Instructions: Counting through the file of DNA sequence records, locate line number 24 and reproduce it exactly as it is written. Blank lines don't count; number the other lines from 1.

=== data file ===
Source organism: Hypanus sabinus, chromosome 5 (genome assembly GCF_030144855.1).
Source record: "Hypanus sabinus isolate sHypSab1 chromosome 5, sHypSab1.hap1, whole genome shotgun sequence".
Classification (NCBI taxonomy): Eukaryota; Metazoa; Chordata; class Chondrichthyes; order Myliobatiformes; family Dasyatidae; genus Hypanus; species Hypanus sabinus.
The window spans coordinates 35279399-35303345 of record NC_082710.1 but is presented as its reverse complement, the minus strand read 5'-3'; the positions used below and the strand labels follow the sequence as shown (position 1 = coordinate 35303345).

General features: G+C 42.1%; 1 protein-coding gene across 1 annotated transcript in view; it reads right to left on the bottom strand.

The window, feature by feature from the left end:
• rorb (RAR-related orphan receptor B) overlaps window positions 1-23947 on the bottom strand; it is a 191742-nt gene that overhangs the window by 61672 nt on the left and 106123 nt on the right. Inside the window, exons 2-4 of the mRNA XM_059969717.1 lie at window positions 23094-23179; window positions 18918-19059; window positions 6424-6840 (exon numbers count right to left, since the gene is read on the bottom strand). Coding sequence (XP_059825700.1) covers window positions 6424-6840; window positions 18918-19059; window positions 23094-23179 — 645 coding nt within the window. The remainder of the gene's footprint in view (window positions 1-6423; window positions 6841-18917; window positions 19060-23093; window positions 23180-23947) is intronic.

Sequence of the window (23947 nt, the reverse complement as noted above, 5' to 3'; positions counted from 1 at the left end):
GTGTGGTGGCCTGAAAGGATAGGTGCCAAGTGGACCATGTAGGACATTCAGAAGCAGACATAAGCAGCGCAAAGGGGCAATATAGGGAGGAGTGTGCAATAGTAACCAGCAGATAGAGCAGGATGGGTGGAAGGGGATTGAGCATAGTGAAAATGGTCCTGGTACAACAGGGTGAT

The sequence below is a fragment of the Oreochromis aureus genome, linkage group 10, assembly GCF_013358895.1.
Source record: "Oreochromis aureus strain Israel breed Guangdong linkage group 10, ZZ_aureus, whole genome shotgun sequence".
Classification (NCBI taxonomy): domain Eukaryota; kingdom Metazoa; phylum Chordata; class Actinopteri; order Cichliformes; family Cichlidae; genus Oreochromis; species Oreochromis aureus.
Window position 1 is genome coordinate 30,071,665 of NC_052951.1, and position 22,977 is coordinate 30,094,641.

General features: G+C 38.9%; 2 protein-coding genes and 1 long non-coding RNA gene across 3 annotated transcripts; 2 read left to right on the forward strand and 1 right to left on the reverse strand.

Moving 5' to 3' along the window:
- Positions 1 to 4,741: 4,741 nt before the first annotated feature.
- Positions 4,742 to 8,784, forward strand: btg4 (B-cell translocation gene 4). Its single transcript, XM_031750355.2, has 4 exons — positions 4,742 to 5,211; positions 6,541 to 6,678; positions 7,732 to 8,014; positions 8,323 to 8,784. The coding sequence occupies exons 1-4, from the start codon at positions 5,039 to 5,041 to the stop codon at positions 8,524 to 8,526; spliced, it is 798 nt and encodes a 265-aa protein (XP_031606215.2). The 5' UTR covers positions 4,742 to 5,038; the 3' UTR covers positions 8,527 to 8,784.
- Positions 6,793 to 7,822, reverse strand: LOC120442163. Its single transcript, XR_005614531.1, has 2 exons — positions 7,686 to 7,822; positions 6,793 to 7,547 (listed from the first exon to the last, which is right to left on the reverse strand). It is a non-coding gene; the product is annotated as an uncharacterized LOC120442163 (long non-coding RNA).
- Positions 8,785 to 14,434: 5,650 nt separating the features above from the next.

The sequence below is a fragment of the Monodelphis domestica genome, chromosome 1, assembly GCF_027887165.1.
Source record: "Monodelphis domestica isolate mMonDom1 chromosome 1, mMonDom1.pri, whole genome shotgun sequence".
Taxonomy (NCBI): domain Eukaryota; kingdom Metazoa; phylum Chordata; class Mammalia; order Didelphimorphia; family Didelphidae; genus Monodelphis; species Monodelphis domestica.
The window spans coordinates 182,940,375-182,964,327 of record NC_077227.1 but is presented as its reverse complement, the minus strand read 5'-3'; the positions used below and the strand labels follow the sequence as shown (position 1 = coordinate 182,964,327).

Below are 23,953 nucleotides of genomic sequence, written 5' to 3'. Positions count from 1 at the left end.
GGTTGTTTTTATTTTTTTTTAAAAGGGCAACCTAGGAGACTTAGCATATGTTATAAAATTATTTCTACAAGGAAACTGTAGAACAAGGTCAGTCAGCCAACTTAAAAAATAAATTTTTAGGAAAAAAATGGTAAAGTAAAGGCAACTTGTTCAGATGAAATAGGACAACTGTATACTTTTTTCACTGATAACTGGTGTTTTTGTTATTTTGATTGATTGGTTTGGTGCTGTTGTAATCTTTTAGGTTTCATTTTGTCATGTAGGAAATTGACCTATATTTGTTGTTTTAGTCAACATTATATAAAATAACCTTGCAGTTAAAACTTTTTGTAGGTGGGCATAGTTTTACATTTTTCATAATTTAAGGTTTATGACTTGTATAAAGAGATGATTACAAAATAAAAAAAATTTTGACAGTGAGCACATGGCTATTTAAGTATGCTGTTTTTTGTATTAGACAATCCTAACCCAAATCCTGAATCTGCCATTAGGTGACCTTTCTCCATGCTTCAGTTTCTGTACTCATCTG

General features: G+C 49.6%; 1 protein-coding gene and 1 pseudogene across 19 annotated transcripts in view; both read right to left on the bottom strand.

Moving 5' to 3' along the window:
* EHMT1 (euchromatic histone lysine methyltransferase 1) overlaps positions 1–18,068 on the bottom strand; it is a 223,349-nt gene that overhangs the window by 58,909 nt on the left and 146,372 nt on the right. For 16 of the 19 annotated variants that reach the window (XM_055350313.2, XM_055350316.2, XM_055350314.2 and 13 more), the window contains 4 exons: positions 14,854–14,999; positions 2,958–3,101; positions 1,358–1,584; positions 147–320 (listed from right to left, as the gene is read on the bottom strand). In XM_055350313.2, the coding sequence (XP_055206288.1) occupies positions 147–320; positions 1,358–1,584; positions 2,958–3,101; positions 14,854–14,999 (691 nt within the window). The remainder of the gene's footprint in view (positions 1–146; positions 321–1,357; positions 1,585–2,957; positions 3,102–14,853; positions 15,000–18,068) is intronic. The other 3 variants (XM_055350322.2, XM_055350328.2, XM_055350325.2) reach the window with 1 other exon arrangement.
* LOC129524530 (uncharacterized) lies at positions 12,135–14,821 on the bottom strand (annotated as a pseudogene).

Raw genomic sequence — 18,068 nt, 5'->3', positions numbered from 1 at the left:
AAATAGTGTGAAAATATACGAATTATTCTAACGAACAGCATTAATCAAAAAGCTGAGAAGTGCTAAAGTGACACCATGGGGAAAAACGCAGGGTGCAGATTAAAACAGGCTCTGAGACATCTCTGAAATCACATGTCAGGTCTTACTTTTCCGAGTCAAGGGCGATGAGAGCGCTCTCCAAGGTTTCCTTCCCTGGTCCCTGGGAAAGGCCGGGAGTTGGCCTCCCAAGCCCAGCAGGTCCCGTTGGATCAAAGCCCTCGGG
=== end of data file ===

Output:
Below are 23,953 nucleotides of genomic sequence, written 5' to 3'. Positions count from 1 at the left end.